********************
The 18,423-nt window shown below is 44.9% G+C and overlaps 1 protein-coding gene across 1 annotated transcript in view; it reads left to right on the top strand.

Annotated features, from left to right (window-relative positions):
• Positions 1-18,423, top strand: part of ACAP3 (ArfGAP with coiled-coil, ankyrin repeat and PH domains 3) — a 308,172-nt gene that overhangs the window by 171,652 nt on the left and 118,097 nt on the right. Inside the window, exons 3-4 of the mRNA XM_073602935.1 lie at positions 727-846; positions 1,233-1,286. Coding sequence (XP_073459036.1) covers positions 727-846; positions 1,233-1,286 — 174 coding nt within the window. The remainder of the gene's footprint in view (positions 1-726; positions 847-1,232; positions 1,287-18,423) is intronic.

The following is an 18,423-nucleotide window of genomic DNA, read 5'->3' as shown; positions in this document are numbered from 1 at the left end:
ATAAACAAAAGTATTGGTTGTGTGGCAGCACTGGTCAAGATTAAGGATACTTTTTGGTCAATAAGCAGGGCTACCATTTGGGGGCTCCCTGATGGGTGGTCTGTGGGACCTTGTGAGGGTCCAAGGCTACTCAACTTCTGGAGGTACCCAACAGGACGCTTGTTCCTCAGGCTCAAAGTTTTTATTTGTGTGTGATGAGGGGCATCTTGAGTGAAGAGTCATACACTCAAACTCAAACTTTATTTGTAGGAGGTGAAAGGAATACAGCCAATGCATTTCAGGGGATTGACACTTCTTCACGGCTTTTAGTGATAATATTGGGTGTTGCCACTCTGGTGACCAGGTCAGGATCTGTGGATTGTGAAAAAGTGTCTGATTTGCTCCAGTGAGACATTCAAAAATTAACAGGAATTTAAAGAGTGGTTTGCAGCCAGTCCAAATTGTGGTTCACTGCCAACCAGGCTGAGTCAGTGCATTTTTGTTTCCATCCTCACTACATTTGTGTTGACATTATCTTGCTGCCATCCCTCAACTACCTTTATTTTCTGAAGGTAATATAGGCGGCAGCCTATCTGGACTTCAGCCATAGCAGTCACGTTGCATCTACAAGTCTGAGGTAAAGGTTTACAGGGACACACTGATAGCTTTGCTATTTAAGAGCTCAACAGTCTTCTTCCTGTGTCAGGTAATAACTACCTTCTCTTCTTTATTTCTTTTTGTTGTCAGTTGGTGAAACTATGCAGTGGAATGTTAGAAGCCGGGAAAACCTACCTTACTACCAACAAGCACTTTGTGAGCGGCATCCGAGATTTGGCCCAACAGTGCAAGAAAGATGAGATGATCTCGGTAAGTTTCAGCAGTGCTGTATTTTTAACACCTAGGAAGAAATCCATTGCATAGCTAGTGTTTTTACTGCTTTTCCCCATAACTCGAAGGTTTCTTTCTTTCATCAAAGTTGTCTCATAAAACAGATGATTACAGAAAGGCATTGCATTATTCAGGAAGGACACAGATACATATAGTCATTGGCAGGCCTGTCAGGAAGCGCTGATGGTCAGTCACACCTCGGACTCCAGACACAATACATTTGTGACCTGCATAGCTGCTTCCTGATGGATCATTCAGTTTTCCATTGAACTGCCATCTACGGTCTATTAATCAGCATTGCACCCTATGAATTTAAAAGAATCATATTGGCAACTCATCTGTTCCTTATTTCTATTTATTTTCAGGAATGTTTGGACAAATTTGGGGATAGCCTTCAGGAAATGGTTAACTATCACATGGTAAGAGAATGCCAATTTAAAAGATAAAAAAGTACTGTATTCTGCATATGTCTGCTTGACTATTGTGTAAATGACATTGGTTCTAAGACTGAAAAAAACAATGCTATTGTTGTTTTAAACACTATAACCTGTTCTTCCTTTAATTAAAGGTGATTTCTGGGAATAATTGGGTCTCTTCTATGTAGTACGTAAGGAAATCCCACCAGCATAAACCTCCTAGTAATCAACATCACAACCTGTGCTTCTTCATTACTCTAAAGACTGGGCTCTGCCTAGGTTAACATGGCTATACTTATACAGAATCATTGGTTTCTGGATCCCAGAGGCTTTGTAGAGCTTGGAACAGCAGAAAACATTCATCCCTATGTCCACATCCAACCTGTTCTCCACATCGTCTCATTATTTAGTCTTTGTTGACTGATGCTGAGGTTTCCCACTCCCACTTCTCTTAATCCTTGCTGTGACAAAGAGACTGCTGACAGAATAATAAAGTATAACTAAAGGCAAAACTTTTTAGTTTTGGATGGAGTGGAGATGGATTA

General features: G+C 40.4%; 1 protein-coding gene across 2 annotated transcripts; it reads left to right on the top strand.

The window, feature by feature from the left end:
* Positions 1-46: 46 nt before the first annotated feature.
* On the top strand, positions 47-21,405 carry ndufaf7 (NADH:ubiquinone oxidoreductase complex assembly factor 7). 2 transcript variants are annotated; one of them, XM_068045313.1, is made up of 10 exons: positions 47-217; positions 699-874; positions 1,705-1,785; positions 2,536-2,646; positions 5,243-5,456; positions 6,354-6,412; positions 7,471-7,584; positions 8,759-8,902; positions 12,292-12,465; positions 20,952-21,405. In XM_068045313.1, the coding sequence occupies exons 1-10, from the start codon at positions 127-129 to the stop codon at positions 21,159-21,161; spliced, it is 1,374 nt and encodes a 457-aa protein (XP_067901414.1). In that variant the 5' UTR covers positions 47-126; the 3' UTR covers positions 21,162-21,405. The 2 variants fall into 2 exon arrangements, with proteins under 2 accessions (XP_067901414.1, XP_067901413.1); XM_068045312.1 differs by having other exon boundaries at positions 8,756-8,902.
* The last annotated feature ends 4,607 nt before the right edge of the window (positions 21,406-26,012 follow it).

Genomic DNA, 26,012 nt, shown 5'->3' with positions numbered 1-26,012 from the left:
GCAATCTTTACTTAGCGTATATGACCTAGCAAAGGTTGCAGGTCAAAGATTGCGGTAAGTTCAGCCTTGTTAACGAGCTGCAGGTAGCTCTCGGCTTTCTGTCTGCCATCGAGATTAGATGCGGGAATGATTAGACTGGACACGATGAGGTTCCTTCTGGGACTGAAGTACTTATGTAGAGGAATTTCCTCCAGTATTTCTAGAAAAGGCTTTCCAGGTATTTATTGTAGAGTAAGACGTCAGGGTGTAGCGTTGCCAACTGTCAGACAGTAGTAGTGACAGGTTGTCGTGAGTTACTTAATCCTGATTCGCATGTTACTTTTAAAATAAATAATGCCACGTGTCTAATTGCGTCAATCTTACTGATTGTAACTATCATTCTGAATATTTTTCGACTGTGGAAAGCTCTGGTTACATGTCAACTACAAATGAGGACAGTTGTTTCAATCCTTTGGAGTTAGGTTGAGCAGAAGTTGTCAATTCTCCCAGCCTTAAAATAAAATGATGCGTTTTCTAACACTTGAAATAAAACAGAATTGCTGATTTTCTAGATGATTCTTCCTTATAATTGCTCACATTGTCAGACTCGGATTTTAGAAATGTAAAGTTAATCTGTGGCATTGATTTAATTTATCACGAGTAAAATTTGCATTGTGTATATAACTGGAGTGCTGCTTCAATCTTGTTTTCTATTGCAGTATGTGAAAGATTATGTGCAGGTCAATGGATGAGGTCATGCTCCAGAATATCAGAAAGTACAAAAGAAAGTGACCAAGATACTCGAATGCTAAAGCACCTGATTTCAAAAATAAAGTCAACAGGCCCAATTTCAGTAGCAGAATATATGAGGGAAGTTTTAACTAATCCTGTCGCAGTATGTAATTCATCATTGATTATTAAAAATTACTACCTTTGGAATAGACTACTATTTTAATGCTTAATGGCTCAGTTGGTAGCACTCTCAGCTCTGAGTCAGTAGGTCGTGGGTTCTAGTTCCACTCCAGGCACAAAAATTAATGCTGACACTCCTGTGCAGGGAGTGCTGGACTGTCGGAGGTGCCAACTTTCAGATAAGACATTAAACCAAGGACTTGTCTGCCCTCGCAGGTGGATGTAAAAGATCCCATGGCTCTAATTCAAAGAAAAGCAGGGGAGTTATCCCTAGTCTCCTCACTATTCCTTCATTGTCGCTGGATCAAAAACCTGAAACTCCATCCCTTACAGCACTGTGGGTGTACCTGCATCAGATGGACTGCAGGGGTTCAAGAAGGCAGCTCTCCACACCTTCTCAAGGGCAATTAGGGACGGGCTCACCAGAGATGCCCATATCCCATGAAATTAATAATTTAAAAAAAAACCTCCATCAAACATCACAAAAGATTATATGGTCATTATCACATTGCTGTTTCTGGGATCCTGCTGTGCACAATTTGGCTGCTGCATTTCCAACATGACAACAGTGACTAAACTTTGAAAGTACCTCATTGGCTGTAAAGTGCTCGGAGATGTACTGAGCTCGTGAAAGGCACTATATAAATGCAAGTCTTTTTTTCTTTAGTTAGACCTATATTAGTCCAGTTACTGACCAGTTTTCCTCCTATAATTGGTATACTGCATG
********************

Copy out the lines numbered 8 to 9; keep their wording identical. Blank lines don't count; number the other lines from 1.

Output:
* Positions 1-46: 46 nt before the first annotated feature.
* On the top strand, positions 47-21,405 carry ndufaf7 (NADH:ubiquinone oxidoreductase complex assembly factor 7). 2 transcript variants are annotated; one of them, XM_068045313.1, is made up of 10 exons: positions 47-217; positions 699-874; positions 1,705-1,785; positions 2,536-2,646; positions 5,243-5,456; positions 6,354-6,412; positions 7,471-7,584; positions 8,759-8,902; positions 12,292-12,465; positions 20,952-21,405. In XM_068045313.1, the coding sequence occupies exons 1-10, from the start codon at positions 127-129 to the stop codon at positions 21,159-21,161; spliced, it is 1,374 nt and encodes a 457-aa protein (XP_067901414.1). In that variant the 5' UTR covers positions 47-126; the 3' UTR covers positions 21,162-21,405. The 2 variants fall into 2 exon arrangements, with proteins under 2 accessions (XP_067901414.1, XP_067901413.1); XM_068045312.1 differs by having other exon boundaries at positions 8,756-8,902.